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The good old days

To the Editor,

A few years ago at a public meeting a former city official said, one thing I have learned over my career is nothing stays the same, change is always going to happen. And of course that is true. But my thought was — how much of that change is for the good? How much change over the years has taken us incrementally down the wrong path and led us further away from our understanding of our true reason for being?

The Holiest day of the year for Christians is Easter – the celebration of Jesus raising from the dead after His Good Friday execution so that we can be redeemed, i.e. raised from our fallen nature to become authentic children of God. But to be saved from that fallen nature, we have to sincerely strive to follow God’s Law — The Ten Commandments.

The Third Commandment is — keep Holy the Sabbath. The text given to Moses was, “Remember to keep holy the Sabbath day. Six days you may labor and do all your work, but the seventh day is the Sabbath of the Lord, your God. No work may be done then either by you, or your son or daughter, or your male or female slave or your beast, or by the alien who lives with you. In six days the Lord made the heavens and the earth, the sea and all that is in them. That is why the Lord has blessed the Sabbath day and made it holy.”

In my lifetime we have gone from blue laws that kept every store closed on Sundays (except for one drug store) to today where one would not know it was the Sabbath except for the vehicles parked in church lots in the morning. Other than that, it is business as usual. Sunday is not a special day for most people anymore. It is not a day of rest; a day carved out to commune with God our Father and Creator; a day to seek a deeper relationship through knowledge of Him, His love, and His Mercy; a day set aside to be grateful for the life we have been given and the daily blessings we receive.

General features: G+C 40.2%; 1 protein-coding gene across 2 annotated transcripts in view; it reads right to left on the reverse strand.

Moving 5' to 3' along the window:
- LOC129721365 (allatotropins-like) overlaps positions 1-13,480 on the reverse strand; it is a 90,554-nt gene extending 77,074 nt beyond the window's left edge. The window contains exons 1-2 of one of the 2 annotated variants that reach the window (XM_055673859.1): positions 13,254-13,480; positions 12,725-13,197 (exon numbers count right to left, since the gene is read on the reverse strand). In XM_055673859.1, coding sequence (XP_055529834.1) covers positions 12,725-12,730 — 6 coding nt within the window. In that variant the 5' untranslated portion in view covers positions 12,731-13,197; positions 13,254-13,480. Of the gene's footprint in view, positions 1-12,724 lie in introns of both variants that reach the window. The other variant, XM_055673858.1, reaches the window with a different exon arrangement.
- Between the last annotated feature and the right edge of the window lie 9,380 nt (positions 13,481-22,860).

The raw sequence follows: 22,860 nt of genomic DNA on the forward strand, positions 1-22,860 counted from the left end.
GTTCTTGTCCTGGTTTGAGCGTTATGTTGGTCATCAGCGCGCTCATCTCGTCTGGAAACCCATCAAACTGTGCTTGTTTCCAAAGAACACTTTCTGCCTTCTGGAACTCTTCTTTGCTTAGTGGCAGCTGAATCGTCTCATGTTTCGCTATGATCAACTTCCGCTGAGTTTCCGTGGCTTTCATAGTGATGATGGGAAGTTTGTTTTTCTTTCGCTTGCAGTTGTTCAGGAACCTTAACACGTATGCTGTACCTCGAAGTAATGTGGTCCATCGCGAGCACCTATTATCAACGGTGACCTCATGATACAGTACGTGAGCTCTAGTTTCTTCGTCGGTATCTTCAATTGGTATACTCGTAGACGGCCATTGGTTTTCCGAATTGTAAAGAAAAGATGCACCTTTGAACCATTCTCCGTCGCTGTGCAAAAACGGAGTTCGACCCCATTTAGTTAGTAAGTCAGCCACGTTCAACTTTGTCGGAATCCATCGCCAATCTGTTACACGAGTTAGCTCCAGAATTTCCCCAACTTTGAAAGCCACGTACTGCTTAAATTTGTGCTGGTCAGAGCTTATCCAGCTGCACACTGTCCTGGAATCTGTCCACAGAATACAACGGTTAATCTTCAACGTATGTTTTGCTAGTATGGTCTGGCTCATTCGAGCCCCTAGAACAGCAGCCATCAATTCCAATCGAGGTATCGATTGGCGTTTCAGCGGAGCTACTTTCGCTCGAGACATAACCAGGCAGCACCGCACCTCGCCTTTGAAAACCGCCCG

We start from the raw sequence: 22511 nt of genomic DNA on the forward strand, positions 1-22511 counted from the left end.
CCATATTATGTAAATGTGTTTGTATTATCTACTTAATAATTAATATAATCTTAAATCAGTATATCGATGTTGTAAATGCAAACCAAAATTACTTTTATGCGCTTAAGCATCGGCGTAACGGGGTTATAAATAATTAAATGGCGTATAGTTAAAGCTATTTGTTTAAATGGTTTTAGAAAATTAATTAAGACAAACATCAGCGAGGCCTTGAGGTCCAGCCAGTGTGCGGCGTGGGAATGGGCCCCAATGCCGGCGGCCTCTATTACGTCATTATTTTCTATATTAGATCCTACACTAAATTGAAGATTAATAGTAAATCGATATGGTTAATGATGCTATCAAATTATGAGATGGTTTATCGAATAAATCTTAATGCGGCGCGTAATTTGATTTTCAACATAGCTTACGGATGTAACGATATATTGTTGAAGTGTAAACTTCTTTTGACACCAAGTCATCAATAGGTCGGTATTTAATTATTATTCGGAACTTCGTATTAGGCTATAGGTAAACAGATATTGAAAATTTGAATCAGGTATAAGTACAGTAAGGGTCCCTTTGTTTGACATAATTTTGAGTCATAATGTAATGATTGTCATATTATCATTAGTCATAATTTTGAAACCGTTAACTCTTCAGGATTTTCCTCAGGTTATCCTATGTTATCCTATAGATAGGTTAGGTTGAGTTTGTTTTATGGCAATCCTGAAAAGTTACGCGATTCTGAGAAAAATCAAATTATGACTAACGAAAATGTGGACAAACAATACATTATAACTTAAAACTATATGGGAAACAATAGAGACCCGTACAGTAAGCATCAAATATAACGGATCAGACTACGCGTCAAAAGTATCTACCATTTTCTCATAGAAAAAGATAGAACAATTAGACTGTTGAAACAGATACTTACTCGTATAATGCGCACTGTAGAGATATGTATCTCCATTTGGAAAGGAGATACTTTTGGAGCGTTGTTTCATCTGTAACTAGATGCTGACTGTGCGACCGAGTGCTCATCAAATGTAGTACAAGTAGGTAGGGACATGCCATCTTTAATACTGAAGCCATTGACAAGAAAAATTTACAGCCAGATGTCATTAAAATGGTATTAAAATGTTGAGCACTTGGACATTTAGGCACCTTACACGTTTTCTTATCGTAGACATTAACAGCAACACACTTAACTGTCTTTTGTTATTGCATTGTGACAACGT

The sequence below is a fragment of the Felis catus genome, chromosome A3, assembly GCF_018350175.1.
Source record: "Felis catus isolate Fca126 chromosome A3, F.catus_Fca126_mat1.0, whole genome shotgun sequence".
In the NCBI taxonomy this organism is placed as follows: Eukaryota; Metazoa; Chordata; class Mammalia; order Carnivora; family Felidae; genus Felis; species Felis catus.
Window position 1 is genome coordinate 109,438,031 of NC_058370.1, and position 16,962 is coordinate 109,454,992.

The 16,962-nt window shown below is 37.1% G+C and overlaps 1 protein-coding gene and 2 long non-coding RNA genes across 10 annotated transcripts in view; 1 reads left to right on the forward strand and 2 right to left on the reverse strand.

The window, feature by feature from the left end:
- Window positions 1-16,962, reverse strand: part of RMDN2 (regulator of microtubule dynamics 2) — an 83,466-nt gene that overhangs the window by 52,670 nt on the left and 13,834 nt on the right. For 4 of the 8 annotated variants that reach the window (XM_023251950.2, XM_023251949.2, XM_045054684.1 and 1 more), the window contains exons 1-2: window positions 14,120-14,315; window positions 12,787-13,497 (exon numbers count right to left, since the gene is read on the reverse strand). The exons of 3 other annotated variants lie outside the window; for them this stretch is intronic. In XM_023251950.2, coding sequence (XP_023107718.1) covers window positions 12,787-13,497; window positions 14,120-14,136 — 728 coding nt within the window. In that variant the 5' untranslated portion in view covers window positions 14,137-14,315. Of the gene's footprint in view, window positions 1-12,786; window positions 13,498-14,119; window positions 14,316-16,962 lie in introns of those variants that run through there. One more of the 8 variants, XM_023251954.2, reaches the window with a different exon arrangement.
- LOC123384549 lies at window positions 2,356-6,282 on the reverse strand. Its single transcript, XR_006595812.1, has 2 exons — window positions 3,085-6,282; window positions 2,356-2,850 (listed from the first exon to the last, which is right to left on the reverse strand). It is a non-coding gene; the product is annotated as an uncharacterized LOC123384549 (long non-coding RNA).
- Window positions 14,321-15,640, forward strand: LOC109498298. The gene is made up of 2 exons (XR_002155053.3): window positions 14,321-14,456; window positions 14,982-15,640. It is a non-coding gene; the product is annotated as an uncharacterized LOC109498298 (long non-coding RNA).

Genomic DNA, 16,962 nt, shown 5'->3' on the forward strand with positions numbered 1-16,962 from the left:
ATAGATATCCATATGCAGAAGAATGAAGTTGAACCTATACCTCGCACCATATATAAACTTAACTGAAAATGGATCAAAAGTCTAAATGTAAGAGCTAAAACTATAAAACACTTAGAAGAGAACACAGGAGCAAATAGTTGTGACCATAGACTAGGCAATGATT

Many folks around my age look nostalgically back at the 50’s decade of the last century. Most people then had much less materially, far fewer conveniences and experienced many more physical hardships than we do today. But what they did have were cultural relationships that were meaningful and sustaining. Since then we have had one cultural revolution after another until present day where our ethics, morality, and manners would be unrecognizable to the average grandparent of the 50’s. Maybe that is why that era is fondly remembered by those of us who grew up in it. We remember the general wholesomeness woven through the cultural fabric of that society.

So much has changed in my lifetime. And yet I would trade it all to live in a society that had character like Harry Truman, goodness like my grandparents, where stores were closed on Sundays, and the minority who didn’t attend church services were respectful of both the day and those who did.

Blaise Hogan

Weirton

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